September 14th, 2012
August 5th, 2012
Have you ever looked at travel magazines, photography books or even the travel section of your favorite newspaper and were amazed by the spectacular scenic photographs? Doesnít it inspire you to pack your gear and get out there in the wilderness and take in all that beauty and to shoot your own photographs? It inspires me! My wife and I have traveled to many of Californiaís State Parks and several local National Parks looking for those spectacular scenes that someone else has photographed. But we canít seem to find them. I donít know if we were just in the wrong part of the parks or the photographs had been enhanced to a point where we wouldnít recognized the real location even if we were standing right in front of it. It is amazing how the new cameras and editing softwares can enhance images. You can clone out a tree, add some clouds, change the color of grass, lighten a dark shadow and so on and so on. I guess itís a good thing my wife and I like to hike. We will keep searching for those spectacular sceneries and photograph them as Mother Nature presents herself with as little enhancement as possible.
My wife, Carolyn, and I are going to Pinnacles National Monument in a couple of weeks to hike and capture images. This will be our first trip to Pinnacles, which is just below Salinas, California off highway 101. We are still searching for those scenic images.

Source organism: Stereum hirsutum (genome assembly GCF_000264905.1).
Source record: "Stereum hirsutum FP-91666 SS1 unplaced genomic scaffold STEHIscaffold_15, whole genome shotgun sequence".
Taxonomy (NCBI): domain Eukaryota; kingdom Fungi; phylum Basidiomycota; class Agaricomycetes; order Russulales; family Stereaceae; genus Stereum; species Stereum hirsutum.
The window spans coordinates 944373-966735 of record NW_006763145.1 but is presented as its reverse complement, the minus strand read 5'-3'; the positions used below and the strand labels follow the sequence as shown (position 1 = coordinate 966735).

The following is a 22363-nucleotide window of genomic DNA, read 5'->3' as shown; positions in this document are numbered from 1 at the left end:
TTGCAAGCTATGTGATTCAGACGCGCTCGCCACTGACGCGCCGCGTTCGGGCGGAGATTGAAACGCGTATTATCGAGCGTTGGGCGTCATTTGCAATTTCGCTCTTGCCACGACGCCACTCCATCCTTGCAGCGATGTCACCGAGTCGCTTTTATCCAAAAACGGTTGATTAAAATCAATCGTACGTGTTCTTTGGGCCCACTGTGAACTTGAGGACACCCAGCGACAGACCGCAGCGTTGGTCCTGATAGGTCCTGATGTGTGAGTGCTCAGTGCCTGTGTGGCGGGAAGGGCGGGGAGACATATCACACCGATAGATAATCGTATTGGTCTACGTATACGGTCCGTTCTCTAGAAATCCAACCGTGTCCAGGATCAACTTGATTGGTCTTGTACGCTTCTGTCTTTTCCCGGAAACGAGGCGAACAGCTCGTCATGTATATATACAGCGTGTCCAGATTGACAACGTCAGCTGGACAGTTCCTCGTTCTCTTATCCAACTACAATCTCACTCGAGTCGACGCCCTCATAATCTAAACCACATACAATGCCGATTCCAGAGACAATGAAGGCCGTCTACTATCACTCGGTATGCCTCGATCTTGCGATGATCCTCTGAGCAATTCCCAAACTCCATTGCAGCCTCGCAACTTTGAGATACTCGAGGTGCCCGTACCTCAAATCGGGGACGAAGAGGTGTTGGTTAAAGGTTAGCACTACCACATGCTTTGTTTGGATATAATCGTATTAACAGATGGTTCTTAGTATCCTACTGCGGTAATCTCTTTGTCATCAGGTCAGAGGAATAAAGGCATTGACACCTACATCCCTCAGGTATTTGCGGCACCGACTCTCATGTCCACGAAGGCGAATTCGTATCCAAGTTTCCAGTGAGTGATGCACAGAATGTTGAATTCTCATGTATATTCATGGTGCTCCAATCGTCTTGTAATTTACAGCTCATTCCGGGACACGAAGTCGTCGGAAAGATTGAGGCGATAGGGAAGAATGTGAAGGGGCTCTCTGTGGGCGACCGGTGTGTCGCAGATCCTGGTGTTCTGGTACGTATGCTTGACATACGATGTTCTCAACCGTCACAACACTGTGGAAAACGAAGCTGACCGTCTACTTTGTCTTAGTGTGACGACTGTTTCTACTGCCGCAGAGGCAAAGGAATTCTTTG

August 5th, 2012
In my last blog, I mentioned that Carolyn and I were going to travel to Pinnacles National Monument to hike and capture images. I also mentioned that it was hard to find scenic images, the images you see in publication, on our hiking trips. This trip to Pinnacles National Monument was no different. I took many shots with my camera even though I know the images would be subpar. Itís a good thing that Carolyn and I are hikers, because the over six miles and 1600 feet elevation gain hike we took was very challenging and, in some places, very risky, which made the trip worthwhile. Pinnacles National Monument is primarily a hiking area, but there are challenging rocks for climbers too. One of the attractions in Pinnacles National Monument is a cave that is home to many, many bats. The image above was taken from inside the cave without a flash. The cave is open to hikers only a few weeks a year when the bats migrate to another area. We were there during the last week of October and did not see a single bat. If I had to rate Pinnacles National Monument on a scale of 10, I would rate the scenery a five and the hiking challenge an eight or nine. I canít rate the climbing challenge because I am not a climber. Now we have to plan our next hiking trip for this winter and I hope we pick a place that has beautiful scenery.